As in the Balkans, where US-trained and-funded “Kosovo Liberation Army” guerrillas fought alongside al-Qaeda’s legions and NATO forces, so the same alliance is fighting to “liberate” Libya. It is as if a time machine has thrust us back in the Clinton years – and indeed these are the Clinton years, redux, at least in the foreign policy realm, as this is the policy area that has been ceded to the Clintons by a disengaged and generally hapless President Obama. All of which puts in a new perspective recent boasts by top administration officials and various “experts” that we are on the verge of finally defeating al-Qaeda. Why, then, are they allying with Osama bin Laden’s Libyan legatees?
It makes no sense, but then again this entire Libyan adventure has never made any sense. We were told that the prevention of a “humanitarian disaster” was the reason for US/NATO intervention in the first place, with a top US official putting the death figure at more than 100,000 if NATO failed to lift the siege of Benghazi. Yet it was the defection of Gen. Younes, who commanded the besiegers, that really turned the tide of the war. This gave him tremendous authority – and aroused the ire of his tribal and ideological enemies. Whichever scapegoat gets blamed for the act, it is clear that both the Islamists and Washington’s-sock-puppet Haftar worked to undermine Younes, spreading rumors about his alleged secret contacts with Tripoli, getting him summoned to Benghazi for interrogation – and ultimately engineering his assassination.
That this happened shortly after the primary agitator of the NATO campaign, the government of British Prime Minister David Cameron, granted official diplomatic recognition to the NTC as the “legitimate” government of Libya, unceremoniously kicking out Gadhafi’s ambassador and staff, just underscores what critics of the Western intervention have said all along: that the policymakers behind this intervention never knew what they were getting into.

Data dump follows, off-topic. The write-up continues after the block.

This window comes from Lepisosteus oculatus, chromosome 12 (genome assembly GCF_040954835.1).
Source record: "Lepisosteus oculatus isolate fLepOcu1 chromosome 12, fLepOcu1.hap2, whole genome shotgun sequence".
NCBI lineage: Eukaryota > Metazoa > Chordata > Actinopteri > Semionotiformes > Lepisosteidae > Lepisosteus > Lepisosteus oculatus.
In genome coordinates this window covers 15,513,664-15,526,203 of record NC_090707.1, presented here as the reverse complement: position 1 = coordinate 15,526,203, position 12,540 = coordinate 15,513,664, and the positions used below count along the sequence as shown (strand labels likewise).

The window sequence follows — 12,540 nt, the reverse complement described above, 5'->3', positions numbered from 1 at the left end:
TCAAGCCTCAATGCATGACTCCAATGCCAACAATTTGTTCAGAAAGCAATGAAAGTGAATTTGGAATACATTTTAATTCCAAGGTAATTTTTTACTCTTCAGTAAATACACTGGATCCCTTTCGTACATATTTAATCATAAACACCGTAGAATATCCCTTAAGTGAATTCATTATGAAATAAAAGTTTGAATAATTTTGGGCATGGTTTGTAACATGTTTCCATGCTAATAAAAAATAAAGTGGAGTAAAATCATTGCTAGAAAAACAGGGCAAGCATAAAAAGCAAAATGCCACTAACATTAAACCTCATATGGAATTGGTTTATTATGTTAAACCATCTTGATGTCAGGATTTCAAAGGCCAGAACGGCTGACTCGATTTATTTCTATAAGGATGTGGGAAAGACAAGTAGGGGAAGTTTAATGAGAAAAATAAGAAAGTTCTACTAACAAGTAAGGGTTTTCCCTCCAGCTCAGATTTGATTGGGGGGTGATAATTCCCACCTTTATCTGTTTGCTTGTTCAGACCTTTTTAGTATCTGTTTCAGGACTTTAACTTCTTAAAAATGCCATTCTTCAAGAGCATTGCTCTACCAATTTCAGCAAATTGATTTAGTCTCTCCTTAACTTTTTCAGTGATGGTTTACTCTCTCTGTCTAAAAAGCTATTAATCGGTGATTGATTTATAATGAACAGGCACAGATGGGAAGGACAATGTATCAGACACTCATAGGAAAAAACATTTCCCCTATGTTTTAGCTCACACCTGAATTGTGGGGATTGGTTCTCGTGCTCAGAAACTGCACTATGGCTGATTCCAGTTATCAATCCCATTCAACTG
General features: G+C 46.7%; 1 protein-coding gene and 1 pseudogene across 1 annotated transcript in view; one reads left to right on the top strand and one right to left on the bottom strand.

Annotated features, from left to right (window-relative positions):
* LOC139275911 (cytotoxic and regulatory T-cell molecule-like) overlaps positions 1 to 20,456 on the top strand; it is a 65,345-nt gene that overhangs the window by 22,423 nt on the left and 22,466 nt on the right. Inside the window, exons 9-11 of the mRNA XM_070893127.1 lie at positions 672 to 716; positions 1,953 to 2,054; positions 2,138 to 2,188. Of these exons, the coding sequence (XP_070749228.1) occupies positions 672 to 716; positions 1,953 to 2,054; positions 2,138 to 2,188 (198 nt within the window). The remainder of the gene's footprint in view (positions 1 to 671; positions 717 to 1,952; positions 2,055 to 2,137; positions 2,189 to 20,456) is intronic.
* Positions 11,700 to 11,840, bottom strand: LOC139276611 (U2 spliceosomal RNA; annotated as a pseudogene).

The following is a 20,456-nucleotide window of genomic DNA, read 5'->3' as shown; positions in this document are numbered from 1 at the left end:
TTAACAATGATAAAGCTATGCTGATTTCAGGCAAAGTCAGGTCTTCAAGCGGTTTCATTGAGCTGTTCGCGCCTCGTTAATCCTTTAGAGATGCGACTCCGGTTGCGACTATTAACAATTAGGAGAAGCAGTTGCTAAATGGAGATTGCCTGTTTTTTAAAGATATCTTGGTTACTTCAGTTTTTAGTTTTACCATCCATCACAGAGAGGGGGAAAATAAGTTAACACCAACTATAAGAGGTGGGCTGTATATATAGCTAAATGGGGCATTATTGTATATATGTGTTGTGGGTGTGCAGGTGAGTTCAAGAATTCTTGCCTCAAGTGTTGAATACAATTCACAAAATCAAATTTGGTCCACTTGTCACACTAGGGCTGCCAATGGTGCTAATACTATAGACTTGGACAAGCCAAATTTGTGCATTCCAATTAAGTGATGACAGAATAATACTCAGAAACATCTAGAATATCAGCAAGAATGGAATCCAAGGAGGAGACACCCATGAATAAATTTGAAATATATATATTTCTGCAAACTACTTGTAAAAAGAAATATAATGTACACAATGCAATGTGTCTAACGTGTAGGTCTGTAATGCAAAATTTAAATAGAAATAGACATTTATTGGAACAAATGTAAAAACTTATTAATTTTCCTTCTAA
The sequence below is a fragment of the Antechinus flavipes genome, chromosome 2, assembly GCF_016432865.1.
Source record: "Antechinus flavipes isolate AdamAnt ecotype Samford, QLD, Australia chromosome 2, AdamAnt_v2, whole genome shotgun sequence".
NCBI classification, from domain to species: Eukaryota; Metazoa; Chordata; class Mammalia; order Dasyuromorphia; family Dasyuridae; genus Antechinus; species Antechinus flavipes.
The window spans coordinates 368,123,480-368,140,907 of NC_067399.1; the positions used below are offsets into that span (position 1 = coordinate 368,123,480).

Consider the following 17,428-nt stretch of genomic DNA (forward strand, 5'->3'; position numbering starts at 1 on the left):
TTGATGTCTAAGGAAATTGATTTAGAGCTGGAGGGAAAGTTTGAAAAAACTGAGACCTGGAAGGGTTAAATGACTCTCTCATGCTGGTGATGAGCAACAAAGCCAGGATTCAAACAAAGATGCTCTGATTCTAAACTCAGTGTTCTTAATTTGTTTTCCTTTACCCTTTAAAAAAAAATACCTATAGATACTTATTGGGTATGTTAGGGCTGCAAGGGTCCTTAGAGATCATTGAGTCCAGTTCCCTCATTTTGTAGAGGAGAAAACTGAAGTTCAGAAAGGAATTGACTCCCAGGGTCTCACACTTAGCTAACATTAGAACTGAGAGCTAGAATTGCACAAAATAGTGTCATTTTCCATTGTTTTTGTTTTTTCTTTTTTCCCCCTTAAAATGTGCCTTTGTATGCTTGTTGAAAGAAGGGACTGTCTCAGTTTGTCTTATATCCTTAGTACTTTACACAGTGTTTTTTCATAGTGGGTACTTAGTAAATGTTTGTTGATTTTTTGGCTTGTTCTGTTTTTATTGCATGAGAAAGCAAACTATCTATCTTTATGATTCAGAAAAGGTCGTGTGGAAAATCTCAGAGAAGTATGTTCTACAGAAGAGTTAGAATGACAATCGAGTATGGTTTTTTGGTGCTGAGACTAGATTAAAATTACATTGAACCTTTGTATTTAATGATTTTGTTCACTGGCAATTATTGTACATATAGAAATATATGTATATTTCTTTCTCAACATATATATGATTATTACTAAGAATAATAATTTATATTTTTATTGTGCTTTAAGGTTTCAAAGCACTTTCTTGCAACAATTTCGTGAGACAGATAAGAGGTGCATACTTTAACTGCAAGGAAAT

We were told, remember, that the clock was ticking, and the death of tens of thousands, at the very least, was imminent. Gadhafi, if he were allowed to take Benghazi, would have depopulated the city – which is precisely what the rebels are doing in the mountainous region of western Libya, as Der Spiegel reports:
“Several towns along the route [of the rebels’ advance] are now completely depopulated. One is Awaniya, a town of 15,000 people until the rebels captured it. The shops lining the highway in Awaniya were looted and are now littered with garbage. In some stores, even the shelves are missing. In the town itself, houses stand empty and ransacked, and some have been burned down. Other towns look similar. New houses are still burning days after the rebels took over, and trucks are removing anything that was overlooked during the initial looting: sacks of wheat as well as food and sheep.
A piece of graffiti on the wall of an empty supermarket in Awaniya berates the ‘Mashashiya traitors.’ The Mashashiya are the tribe that lived in Awaniya and two other nearby towns. Most of its members supported Gadhafi, as did the inhabitants of most of the remaining depopulated towns along the road from Zintan to the front, including Qawalish.”
The assassination of Younes and the scorched earth tactics of the Libyan “liberation” army should give us a clue as to what kind of future they envision for their nation. As to why we haven’t heard much about this aspect of the rebel army, Der Spiegel reports: